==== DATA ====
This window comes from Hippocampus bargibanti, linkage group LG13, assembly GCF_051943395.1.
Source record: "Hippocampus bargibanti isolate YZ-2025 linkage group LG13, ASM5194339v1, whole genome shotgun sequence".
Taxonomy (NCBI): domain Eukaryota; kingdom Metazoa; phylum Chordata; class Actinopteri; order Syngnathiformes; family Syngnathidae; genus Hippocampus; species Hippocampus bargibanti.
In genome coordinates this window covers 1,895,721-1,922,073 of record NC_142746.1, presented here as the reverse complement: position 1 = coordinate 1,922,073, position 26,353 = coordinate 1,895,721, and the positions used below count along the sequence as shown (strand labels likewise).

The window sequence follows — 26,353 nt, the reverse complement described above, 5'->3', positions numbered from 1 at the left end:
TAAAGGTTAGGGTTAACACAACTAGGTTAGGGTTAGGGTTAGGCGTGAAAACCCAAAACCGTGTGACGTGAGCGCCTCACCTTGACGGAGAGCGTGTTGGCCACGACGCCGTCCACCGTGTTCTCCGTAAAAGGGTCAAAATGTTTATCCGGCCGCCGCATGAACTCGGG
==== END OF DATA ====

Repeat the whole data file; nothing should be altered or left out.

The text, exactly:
This window comes from Hippocampus bargibanti, linkage group LG13, assembly GCF_051943395.1.
Source record: "Hippocampus bargibanti isolate YZ-2025 linkage group LG13, ASM5194339v1, whole genome shotgun sequence".
Taxonomy (NCBI): domain Eukaryota; kingdom Metazoa; phylum Chordata; class Actinopteri; order Syngnathiformes; family Syngnathidae; genus Hippocampus; species Hippocampus bargibanti.
In genome coordinates this window covers 1,895,721-1,922,073 of record NC_142746.1, presented here as the reverse complement: position 1 = coordinate 1,922,073, position 26,353 = coordinate 1,895,721, and the positions used below count along the sequence as shown (strand labels likewise).

The window sequence follows — 26,353 nt, the reverse complement described above, 5'->3', positions numbered from 1 at the left end:
TAAAGGTTAGGGTTAACACAACTAGGTTAGGGTTAGGGTTAGGCGTGAAAACCCAAAACCGTGTGACGTGAGCGCCTCACCTTGACGGAGAGCGTGTTGGCCACGACGCCGTCCACCGTGTTCTCCGTAAAAGGGTCAAAATGTTTATCCGGCCGCCGCATGAACTCGGG